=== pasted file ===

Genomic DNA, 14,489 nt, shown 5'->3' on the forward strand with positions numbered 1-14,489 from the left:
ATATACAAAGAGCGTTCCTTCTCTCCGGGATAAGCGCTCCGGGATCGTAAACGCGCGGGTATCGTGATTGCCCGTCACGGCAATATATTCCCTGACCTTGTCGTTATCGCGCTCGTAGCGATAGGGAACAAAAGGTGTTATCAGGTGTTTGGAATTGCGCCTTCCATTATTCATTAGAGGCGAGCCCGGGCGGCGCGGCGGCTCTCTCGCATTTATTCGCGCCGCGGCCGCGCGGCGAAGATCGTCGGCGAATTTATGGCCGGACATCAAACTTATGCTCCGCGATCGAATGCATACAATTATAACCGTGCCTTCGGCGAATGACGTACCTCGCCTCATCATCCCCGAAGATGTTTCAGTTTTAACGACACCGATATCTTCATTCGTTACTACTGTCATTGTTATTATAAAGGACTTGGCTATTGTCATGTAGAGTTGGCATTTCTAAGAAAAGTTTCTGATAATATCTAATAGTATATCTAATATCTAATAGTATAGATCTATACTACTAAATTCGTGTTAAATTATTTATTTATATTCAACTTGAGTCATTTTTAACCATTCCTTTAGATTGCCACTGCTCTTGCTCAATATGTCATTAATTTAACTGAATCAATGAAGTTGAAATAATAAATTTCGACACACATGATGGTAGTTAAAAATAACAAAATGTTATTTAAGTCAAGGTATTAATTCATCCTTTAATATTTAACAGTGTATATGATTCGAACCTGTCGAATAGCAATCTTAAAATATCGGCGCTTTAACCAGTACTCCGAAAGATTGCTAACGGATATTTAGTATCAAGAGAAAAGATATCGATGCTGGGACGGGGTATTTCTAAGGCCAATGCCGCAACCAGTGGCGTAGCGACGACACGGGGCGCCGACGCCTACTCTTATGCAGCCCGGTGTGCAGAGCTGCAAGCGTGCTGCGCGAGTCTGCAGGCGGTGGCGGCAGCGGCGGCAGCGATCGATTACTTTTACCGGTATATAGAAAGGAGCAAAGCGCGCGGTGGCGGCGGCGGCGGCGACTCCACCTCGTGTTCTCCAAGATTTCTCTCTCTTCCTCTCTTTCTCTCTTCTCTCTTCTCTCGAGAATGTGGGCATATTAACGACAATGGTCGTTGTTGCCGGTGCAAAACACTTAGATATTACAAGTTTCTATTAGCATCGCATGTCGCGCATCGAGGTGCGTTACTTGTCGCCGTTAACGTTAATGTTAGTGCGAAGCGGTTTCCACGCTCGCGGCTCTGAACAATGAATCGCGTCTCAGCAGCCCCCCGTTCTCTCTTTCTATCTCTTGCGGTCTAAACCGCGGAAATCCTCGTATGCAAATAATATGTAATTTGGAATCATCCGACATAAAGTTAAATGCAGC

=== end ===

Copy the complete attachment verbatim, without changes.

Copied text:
Genomic DNA, 14,489 nt, shown 5'->3' on the forward strand with positions numbered 1-14,489 from the left:
ATATACAAAGAGCGTTCCTTCTCTCCGGGATAAGCGCTCCGGGATCGTAAACGCGCGGGTATCGTGATTGCCCGTCACGGCAATATATTCCCTGACCTTGTCGTTATCGCGCTCGTAGCGATAGGGAACAAAAGGTGTTATCAGGTGTTTGGAATTGCGCCTTCCATTATTCATTAGAGGCGAGCCCGGGCGGCGCGGCGGCTCTCTCGCATTTATTCGCGCCGCGGCCGCGCGGCGAAGATCGTCGGCGAATTTATGGCCGGACATCAAACTTATGCTCCGCGATCGAATGCATACAATTATAACCGTGCCTTCGGCGAATGACGTACCTCGCCTCATCATCCCCGAAGATGTTTCAGTTTTAACGACACCGATATCTTCATTCGTTACTACTGTCATTGTTATTATAAAGGACTTGGCTATTGTCATGTAGAGTTGGCATTTCTAAGAAAAGTTTCTGATAATATCTAATAGTATATCTAATATCTAATAGTATAGATCTATACTACTAAATTCGTGTTAAATTATTTATTTATATTCAACTTGAGTCATTTTTAACCATTCCTTTAGATTGCCACTGCTCTTGCTCAATATGTCATTAATTTAACTGAATCAATGAAGTTGAAATAATAAATTTCGACACACATGATGGTAGTTAAAAATAACAAAATGTTATTTAAGTCAAGGTATTAATTCATCCTTTAATATTTAACAGTGTATATGATTCGAACCTGTCGAATAGCAATCTTAAAATATCGGCGCTTTAACCAGTACTCCGAAAGATTGCTAACGGATATTTAGTATCAAGAGAAAAGATATCGATGCTGGGACGGGGTATTTCTAAGGCCAATGCCGCAACCAGTGGCGTAGCGACGACACGGGGCGCCGACGCCTACTCTTATGCAGCCCGGTGTGCAGAGCTGCAAGCGTGCTGCGCGAGTCTGCAGGCGGTGGCGGCAGCGGCGGCAGCGATCGATTACTTTTACCGGTATATAGAAAGGAGCAAAGCGCGCGGTGGCGGCGGCGGCGGCGACTCCACCTCGTGTTCTCCAAGATTTCTCTCTCTTCCTCTCTTTCTCTCTTCTCTCTTCTCTCGAGAATGTGGGCATATTAACGACAATGGTCGTTGTTGCCGGTGCAAAACACTTAGATATTACAAGTTTCTATTAGCATCGCATGTCGCGCATCGAGGTGCGTTACTTGTCGCCGTTAACGTTAATGTTAGTGCGAAGCGGTTTCCACGCTCGCGGCTCTGAACAATGAATCGCGTCTCAGCAGCCCCCCGTTCTCTCTTTCTATCTCTTGCGGTCTAAACCGCGGAAATCCTCGTATGCAAATAATATGTAATTTGGAATCATCCGACATAAAGTTAAATGCAGC